Content is King! Patients will drop-out if the smart phone apps do not give them feedback. Patient Information Content is the key to patient safety. Read more
Content Impacts Patient Adherence Tool Success
Consumer Health Information Corporation conducted a survey of consumers on what information they wanted from a smart phone app and what would encourage them to keep using the app.
- Consumers want a health app to give them information and personal feedback. The personal feedback is key because this provides patients with the information they need to change their behavior and motivate them to continue in therapy and take control.
- The high dropout rate with smartphone apps is concerning to the healthcare industry because smartphone apps are beginning to play an important role in healthcare. The most recent pharmaceutical industry report by Ernst & Young from February 2011 reveals that in 2010 new initiatives in health technology by pharmaceutical companies increased by 78%. A staggering 41% of those new initiatives were smartphone apps. For the time and resources invested, pharmaceutical companies need to ensure that their investments in smartphone apps do not fall into the 26% that are used only once but rather into the 26% that are used repeatedly.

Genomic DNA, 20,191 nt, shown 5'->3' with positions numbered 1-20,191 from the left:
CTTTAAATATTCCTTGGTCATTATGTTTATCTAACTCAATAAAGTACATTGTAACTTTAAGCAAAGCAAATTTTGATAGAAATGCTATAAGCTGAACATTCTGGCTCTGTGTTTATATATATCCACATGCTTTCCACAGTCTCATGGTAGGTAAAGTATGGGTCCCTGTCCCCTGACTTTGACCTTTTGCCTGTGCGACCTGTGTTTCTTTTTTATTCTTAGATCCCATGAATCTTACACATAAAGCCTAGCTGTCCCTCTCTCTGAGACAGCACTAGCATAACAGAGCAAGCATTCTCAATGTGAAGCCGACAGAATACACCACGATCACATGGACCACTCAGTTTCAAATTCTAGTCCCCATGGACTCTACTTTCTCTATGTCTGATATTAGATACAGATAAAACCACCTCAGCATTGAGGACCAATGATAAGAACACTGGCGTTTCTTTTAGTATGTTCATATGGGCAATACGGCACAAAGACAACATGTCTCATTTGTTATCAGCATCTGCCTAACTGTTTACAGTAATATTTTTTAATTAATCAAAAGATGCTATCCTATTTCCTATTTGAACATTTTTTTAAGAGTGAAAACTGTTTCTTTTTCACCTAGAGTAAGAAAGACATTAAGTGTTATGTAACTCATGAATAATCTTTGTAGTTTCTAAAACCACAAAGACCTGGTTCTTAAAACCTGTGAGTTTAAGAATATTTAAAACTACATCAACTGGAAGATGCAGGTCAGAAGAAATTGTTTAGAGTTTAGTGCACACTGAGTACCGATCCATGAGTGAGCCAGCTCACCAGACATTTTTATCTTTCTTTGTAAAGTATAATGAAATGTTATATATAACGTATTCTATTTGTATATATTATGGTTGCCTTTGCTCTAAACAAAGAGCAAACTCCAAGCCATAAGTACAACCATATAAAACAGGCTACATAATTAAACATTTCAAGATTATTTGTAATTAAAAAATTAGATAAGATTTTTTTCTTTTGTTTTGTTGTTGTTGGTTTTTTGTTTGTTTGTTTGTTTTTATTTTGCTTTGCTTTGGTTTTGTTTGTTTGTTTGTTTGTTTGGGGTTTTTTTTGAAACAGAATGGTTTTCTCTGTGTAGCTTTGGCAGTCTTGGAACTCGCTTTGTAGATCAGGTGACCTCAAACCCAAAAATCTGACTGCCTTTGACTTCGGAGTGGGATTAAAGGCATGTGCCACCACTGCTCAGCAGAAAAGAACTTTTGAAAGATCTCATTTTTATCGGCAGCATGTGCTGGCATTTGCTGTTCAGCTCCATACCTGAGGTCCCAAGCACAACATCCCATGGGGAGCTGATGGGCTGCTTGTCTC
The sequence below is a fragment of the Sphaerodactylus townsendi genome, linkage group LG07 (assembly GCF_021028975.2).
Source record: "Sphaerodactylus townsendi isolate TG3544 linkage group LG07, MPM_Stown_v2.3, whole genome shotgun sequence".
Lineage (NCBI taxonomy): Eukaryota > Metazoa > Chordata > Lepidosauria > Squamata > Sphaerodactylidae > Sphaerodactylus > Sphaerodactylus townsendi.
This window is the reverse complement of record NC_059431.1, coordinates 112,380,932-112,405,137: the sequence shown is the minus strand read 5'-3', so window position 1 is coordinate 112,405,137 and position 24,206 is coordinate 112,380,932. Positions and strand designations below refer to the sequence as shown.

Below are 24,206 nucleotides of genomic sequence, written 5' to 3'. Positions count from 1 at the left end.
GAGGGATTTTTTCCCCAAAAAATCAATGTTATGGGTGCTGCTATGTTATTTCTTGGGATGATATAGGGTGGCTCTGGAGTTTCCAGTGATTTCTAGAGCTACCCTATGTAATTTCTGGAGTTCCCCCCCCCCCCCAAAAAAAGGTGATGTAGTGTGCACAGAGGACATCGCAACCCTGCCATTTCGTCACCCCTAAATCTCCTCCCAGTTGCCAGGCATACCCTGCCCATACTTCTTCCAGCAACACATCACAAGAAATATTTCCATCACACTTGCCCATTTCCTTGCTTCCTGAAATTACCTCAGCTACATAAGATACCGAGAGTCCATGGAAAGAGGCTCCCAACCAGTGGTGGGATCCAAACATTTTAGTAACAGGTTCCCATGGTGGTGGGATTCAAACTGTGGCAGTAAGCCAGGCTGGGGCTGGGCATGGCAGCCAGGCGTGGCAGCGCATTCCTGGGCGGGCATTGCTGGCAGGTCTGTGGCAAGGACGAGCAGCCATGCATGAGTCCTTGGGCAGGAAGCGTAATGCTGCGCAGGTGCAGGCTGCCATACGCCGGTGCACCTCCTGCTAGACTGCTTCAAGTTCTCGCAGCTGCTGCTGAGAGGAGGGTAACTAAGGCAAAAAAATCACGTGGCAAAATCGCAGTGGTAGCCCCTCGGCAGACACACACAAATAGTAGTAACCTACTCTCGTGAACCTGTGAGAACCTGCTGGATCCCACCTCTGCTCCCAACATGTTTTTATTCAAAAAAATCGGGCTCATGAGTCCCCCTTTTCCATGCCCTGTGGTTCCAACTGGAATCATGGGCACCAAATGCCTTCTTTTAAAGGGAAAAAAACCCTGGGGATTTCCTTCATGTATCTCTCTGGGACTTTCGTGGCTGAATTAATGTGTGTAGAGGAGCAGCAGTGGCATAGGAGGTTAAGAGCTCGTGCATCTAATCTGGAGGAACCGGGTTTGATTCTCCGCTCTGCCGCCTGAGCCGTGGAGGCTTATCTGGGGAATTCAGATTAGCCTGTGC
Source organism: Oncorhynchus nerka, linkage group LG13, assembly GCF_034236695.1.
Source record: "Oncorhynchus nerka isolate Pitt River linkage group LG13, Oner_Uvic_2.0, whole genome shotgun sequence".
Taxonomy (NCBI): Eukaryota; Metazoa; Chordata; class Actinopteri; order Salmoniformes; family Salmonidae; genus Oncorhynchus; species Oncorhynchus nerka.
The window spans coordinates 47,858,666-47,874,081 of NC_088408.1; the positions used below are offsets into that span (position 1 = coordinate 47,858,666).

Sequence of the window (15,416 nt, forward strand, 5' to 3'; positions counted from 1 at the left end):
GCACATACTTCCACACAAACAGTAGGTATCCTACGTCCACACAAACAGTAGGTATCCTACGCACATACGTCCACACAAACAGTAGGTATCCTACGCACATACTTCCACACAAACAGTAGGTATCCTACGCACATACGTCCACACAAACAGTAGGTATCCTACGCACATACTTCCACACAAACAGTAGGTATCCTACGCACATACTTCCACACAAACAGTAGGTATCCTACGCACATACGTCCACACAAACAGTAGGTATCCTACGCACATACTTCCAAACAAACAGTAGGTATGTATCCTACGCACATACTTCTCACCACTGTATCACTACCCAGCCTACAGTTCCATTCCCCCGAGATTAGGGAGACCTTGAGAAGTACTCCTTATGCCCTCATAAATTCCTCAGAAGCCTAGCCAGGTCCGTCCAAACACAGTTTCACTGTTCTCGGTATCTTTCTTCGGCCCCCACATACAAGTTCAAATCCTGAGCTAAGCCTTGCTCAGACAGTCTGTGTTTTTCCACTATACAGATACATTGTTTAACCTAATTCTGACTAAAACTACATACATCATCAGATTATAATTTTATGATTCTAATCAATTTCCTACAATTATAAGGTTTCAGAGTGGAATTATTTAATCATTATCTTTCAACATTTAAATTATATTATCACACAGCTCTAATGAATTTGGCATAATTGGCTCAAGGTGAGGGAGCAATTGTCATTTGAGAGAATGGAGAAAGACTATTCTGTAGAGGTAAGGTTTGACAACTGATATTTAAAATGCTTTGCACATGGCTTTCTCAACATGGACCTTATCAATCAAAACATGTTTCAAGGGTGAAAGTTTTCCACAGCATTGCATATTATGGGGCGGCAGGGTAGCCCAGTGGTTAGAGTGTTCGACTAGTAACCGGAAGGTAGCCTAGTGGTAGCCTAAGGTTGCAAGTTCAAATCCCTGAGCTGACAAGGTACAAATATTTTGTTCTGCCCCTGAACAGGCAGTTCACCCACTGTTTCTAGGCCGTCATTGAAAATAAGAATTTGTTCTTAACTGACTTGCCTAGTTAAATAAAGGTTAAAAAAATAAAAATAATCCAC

Smartphone health apps will be effective as patient adherence tools only if they are able to retain consumer loyalty. This requires content that is practical and meaningful to patients. Content is the key.
We can help you develop “patient-friendly” content for the following types of e-patient education tools to help increase patient adherence:
- Disease management
- Patient Refill Reminder programs
- Smart phone apps
- Patient Adherence Packaging
- Patient Portals for clinical trials and products approved by FDA
Patient portal are a promising intervention that health professionals can provide patients with accurate information so that patients do not rely on social media
Clinical Trial patients want 24 hour communication with study team and other patients
Patient Portals allow Ambulatory patients and their physicians a confidential method of communicating more effectively